Howes: China's NIO symbolizes new pressures in the global EV game
Here’s one more headache Tesla Inc. doesn’t need: a Chinese maker of luxury electric vehicles debuted last week on the New York Stock Exchange, more evidence that competition in the space is only intensifying.
NIO Inc., based in Shanghai, is one of 40 or more electric-car startups spawned by China in just the past three years, says ZoZo Go LLC, an affiliate of the Dunne Automotive Group Ltd. headquartered in Hong Kong. And it's on the muscle — building and shipping 3,000 vehicles in the quarter of its initial public offering.
“None of them make money, nor is there promise of profits in the near term,” ZoZo Go writes in the latest installment of its “The Chinese are Coming” series. “No, these are long-term plays that exist solely because the Chinese government is mandating the formation of a powerful, fully integrated EV industry.”
Tesla doesn’t make money selling its trendy cars, either, but until recently it occupied the luxe EV segment virtually alone. That’s coming to an end, as global automakers from Jaguar to Germany’s Big Three of Audi, BMW and Mercedes-Benz — and would-be Chinese rivals — answer the demands of Chinese regulators with entries of their own.
That's one reason President Donald Trump's escalating trade war with China is so unsettling to the global auto industry: it threatens to undermine longer-term strategies and disrupt supply chains designed to answer regulatory demands for electric cars in the world's largest market. Through the first eight months of this year, ZoZo Go reports, Chinese consumers "bought a record 600,000" EVs, an 88 percent increase over last year.
"The potential is huge," NIO CFO Louis T. Hsieh told CNN Tech. "China is 65 percent of the global EV market." Central government policies are poised to essentially ban the sale of vehicles powered by internal combustion engines in 25 of the country's largest cities — unambiguous incentive for an entire industry to board the EV bandwagon.
"Demand for EVs is sizzling at a time when China's light vehicle demand has been trending negative for the past three months," ZoZo Go says, adding that American consumers are not likely to see Chinese EVs on U.S. roads until at least 2021. "Government EV incentives and quotas are working" in China.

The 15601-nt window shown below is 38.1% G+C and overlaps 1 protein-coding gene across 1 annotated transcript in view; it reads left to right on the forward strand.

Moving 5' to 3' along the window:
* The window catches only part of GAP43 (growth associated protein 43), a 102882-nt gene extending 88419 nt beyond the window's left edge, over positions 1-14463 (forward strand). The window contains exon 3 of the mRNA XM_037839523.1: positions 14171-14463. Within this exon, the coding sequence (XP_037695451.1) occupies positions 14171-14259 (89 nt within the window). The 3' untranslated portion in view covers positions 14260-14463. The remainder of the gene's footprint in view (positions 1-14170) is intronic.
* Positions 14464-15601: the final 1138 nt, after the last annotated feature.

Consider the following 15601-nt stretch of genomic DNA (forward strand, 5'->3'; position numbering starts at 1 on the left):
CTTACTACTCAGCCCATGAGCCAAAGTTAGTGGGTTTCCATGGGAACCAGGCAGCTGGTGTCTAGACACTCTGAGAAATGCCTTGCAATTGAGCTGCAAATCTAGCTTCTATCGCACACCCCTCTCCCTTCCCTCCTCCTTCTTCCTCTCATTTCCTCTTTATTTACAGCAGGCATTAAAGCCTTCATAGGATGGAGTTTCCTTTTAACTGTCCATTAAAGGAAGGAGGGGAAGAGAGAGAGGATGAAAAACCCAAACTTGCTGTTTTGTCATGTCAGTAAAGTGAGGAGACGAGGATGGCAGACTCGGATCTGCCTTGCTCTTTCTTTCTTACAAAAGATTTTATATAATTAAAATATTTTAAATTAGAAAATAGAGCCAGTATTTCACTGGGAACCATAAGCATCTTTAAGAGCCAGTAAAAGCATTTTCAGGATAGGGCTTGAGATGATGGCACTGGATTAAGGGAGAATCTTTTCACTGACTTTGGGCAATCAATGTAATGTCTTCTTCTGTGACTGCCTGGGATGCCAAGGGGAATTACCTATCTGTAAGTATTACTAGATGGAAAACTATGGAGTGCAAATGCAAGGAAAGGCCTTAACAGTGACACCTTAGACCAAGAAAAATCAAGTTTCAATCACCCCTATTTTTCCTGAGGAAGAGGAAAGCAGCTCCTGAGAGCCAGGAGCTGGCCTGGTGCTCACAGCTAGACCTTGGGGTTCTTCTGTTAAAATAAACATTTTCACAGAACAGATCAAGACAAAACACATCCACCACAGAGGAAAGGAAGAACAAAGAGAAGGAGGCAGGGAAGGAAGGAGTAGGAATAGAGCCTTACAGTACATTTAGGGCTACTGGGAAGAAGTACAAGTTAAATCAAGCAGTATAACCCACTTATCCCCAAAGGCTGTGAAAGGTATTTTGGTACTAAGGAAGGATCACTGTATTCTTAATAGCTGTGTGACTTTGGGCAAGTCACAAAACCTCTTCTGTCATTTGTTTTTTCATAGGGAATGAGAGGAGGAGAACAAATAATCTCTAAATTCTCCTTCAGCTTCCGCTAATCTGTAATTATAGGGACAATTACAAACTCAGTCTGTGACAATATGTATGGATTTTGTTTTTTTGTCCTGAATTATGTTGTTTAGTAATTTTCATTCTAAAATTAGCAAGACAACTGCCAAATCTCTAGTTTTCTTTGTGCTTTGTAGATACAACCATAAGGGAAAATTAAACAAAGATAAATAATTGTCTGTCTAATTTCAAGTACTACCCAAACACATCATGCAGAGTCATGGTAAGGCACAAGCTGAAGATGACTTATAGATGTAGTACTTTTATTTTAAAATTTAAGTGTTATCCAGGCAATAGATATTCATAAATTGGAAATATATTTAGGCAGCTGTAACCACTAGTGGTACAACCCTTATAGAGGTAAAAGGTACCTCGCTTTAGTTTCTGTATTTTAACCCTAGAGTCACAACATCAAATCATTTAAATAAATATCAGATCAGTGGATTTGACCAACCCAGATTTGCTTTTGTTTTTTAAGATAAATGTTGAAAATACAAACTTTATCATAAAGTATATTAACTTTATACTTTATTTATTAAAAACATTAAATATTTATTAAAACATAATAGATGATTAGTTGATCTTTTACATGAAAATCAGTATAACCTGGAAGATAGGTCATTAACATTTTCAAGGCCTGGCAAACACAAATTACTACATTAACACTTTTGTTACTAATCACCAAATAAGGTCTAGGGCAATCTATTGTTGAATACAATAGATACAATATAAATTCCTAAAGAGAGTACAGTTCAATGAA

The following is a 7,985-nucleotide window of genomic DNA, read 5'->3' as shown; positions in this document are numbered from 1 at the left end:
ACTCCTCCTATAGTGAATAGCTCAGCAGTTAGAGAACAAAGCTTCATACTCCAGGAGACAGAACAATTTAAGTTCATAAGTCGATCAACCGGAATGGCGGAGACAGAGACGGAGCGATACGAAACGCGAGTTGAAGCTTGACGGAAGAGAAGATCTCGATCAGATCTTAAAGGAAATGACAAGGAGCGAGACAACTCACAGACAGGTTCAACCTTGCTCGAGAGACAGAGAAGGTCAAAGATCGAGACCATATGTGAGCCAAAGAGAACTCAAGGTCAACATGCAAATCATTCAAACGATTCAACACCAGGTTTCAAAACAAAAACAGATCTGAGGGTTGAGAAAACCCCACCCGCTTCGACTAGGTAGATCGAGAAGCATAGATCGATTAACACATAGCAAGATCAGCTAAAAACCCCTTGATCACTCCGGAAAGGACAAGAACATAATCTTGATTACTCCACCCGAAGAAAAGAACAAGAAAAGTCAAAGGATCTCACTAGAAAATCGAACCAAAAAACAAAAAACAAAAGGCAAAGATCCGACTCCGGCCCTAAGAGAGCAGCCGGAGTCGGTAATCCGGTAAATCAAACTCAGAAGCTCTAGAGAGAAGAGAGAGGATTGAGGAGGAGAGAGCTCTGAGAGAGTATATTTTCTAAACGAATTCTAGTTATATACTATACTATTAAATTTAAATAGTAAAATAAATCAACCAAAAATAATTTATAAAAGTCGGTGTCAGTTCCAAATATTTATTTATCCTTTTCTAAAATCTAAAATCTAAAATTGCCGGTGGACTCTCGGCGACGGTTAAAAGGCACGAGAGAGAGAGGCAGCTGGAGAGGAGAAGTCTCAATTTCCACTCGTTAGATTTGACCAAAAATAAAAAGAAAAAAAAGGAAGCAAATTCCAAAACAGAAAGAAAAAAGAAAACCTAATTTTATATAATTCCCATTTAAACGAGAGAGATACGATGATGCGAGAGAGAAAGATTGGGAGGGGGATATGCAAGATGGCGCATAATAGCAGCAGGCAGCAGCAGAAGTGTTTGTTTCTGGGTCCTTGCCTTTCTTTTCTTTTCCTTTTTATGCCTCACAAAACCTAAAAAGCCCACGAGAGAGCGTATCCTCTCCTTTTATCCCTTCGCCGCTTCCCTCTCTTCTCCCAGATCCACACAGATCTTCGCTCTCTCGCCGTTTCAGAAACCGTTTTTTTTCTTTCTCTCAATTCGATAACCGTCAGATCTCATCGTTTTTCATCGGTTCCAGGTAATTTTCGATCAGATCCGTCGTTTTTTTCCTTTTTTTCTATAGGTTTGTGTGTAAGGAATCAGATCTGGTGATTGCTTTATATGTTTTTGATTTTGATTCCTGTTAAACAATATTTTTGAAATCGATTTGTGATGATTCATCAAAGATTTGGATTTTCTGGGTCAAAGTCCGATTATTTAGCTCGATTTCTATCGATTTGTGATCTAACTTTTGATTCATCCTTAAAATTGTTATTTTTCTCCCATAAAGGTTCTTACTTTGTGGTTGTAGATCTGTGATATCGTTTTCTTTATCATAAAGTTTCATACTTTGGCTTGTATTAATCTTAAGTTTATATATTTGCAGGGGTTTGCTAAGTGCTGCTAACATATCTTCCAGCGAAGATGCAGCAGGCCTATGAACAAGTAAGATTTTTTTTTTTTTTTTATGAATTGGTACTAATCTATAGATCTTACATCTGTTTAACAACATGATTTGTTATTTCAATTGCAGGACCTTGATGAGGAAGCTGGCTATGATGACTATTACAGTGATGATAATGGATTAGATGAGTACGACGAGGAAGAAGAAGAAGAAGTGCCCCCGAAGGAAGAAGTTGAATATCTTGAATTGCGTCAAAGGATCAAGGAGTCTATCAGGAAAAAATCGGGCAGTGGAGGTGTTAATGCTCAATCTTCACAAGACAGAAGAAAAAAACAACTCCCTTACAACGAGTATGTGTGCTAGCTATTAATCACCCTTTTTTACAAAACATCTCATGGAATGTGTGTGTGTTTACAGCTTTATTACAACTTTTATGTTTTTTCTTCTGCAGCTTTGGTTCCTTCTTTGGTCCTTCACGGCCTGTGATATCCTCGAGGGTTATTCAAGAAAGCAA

Meantime, expect Chinese EV makers to try to do what Tesla didn't, especially with the troubled launch of its hyped Model 3 compact: fix design flaws, manufacturing defects and engineering mistakes before shipping to finicky American customers wary of buying a Chinese luxury EV.
In its second quarter as a publicly traded company, NIO plans to ship another 7,000 vehicles, Hsieh added: "Tesla didn't hit 7,000 vehicles until over three years after their IPO. So we're off to a good start. It's a matter of execution and quality of manufacturing."
Yes, it is, as Tesla has proven, repeatedly. Even as the California automaker misses production deadlines, struggles with logistics "hell," loses more executive talent, parries parallel investigations by the Securities and Exchange Commission and the Justice Department and wonders what founder Elon Musk will tweet next, companies like NIO are aiming squarely at the American luxury EV buyers attracted to technological execution and sharp design.
Its global software development hub is in the heart of Silicon Valley, part of its North American headquarters in San Jose, Calif. Its design hub is in Munich, where a staff of roughly 100 shape models that could credibly sit in a BMW showroom. And its performance center is based in London, bolstering its Formula E racing chops.
Bottom line: NIO looks more like a contender angling to leverage the industry expertise it needs instead of thumbing its metaphorical nose at experience (like Elon Musk's Tesla) in the mistaken belief that it go it alone. A century of accumulated know-how, from Detroit and Tokyo to Stuttgart and Wolfsburg, says otherwise.
It is, of course, very early days — for the money-losing NIO, barely into its second week as a public company, and for competitive advantage in the EV race. China is the undisputed No. 1 market for the technology, thanks to government decree, but the world's No. 2 market, the United States — not so much.
Barring government mandates from Washington, or long-term spikes in oil prices, American indifference to EVs is likely to prove stubbornly durable. But with China unilaterally creating demand for electric vehicles, the global competition among automakers will only intensify.
Daniel Howes’ column runs Tuesdays, Thursdays and Fridays. Follow him on Twitter @DanielHowes_TDN, listen to his Saturday podcasts, or catch him 3 and 10 p.m. Thursdays on Michigan Radio’s “Stateside,” 91.7 FM